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Thanks again @JudithSebesta for sharing your newly published Climate Change / Film Narrative OER – I hope community members here spend some time exploring it like I have been doing on my lunch break.

A few comments and then maybe a second one about particular films…

I forgot to ask during the discussion about the challenge of writing about and teaching with films since for open content you are limited to the trailers, which give some sense to the settings depicted. And you did well to make the fair use case for the low resolution poster images, where it might have been really desirable to illustrate the settings more directly. (Note- it looks like the clip for The Road is no longer available).

The categories of film were a great means to organize them (and I would have never thought of comedy as one, but it works). Maybe there are romance films too, I would not know :wink:

Nice as well to offer the downloadable badge at the end.

A small suggestion that I thought would be useful is perhaps appendix with a list of all films mentioned, as a reference, in their genres? Or even some means to allow readers to suggest or describe other examples (e.g. wiki style or en editable doc?)

And also maybe more links to say the movies references in Wikipedia-- I did find a Wikimedia Category for Climate Change Films and there are some ways to maybe to coordinate more identification via editing in Wikidata (which i am trying to get more adept).

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Also, on films, I find as a kid and young adult I was interested in the post-apocalyptic films-- and I had completely forgotten until seeing your mention of it the Mad Max series. It so sets the stage of a future affected by our choices now, but it’s not really central to the story, it sets the stage. I wonder still if oil/fuel becomes our limiting resource of water.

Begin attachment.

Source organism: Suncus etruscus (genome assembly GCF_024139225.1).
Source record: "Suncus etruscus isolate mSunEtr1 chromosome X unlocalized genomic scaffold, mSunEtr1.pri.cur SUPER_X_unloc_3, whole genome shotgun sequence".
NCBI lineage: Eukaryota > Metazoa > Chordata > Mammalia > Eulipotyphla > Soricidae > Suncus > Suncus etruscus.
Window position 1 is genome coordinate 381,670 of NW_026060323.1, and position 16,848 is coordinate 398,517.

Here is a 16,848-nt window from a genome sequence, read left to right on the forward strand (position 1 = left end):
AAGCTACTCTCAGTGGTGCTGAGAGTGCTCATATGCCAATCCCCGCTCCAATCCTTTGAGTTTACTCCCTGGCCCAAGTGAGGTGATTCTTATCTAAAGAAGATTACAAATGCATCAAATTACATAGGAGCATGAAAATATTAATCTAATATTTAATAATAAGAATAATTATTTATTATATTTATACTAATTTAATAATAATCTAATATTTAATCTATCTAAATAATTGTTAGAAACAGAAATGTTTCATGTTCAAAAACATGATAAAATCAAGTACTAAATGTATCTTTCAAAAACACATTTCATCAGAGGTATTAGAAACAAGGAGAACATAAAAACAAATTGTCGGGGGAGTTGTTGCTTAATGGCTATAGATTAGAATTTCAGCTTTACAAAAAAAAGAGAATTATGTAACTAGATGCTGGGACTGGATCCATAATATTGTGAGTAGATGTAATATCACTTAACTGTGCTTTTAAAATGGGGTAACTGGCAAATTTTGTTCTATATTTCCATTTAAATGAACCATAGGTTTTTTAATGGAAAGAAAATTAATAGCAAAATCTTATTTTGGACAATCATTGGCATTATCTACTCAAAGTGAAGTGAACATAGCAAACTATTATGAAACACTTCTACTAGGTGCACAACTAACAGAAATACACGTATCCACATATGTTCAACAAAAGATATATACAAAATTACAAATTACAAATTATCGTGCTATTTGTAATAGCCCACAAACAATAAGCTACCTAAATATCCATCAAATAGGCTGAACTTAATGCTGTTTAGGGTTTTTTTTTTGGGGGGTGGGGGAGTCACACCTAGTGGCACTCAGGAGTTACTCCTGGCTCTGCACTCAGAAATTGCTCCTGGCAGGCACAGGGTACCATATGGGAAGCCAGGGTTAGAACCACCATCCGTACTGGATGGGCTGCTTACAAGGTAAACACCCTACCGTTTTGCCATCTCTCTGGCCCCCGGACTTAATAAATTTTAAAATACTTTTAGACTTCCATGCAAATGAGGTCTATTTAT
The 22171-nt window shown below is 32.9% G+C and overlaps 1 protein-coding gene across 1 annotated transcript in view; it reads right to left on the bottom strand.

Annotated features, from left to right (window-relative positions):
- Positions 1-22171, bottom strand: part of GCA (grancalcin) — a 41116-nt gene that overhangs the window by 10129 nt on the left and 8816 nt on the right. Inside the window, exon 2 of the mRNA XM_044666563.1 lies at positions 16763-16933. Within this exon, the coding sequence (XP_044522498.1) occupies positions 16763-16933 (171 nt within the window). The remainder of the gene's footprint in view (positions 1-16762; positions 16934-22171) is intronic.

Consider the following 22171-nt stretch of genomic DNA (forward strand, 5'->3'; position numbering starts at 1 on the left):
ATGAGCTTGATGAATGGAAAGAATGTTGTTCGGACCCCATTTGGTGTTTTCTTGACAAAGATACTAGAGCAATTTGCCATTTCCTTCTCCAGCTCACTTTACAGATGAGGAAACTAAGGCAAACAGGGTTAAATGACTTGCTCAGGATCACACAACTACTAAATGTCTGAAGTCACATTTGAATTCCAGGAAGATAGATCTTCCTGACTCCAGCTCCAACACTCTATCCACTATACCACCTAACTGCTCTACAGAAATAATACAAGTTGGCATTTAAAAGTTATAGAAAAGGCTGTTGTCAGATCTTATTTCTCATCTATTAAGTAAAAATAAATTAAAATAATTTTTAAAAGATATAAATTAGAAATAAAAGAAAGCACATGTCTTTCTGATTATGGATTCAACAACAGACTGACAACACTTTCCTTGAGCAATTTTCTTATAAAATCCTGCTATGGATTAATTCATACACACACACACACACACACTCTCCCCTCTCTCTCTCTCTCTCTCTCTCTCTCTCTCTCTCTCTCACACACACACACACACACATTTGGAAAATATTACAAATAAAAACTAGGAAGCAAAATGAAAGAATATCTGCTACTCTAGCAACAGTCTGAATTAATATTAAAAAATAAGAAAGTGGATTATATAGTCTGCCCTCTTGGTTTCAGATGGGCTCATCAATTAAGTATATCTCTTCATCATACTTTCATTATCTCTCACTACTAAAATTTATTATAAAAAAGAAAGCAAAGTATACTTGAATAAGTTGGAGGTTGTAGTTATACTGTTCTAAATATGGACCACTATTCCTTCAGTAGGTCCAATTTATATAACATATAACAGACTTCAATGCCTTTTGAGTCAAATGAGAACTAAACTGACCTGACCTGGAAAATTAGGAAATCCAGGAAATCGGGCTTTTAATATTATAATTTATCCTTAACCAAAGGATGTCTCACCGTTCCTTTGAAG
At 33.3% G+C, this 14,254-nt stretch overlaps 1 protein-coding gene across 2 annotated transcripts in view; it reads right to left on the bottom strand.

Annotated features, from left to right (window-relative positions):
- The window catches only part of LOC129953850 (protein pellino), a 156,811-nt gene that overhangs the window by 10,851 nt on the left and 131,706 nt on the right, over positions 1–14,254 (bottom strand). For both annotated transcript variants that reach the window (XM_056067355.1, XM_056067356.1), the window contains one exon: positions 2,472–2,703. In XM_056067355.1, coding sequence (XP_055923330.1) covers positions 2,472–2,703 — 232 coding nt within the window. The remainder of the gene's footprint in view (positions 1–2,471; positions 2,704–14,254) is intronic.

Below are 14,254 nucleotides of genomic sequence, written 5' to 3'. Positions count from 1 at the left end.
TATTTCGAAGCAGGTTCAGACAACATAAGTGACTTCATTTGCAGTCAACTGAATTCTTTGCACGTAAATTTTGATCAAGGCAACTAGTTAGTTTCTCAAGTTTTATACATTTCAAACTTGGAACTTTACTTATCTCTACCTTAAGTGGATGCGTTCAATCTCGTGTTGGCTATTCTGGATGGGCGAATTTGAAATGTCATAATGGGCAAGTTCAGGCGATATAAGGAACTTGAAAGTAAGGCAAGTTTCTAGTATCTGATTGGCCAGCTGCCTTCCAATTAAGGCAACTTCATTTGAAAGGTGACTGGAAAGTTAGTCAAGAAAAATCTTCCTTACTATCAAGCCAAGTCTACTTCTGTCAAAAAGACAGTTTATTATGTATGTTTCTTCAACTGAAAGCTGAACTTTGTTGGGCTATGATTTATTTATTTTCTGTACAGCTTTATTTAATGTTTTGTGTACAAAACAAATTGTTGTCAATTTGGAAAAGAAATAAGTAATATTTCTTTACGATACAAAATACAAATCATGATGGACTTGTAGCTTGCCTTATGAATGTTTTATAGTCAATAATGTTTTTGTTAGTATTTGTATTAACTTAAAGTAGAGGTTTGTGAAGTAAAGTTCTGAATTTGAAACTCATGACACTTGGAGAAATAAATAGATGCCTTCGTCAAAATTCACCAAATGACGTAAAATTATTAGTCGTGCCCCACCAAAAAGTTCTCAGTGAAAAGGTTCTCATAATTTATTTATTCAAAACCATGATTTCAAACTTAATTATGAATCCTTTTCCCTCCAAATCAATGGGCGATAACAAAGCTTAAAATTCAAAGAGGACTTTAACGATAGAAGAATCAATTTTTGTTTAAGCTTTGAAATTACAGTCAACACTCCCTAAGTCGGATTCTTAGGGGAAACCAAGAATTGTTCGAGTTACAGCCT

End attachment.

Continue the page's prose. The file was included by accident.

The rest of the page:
And I was glad to see The Road in the list, but I always thought its too easy to focus on the grimness and horror that Cormac Mcarthy’s story lays bare, but I always doubted that was his purpose to just tell a bleak future. To me I always thought of it as a love story of a father for his child, the ends to which they would go to keep that alive

I thought the film did a credible version of the story (others likely disagree) and I was impressed on watching the DVD extras (thats how old I am!) about how actor Viggo Mortensen method acted by living as his character in the (?? Pennsylvania??) film location and how both him and the young actor who played the boy were performing under very cold and wet conditions.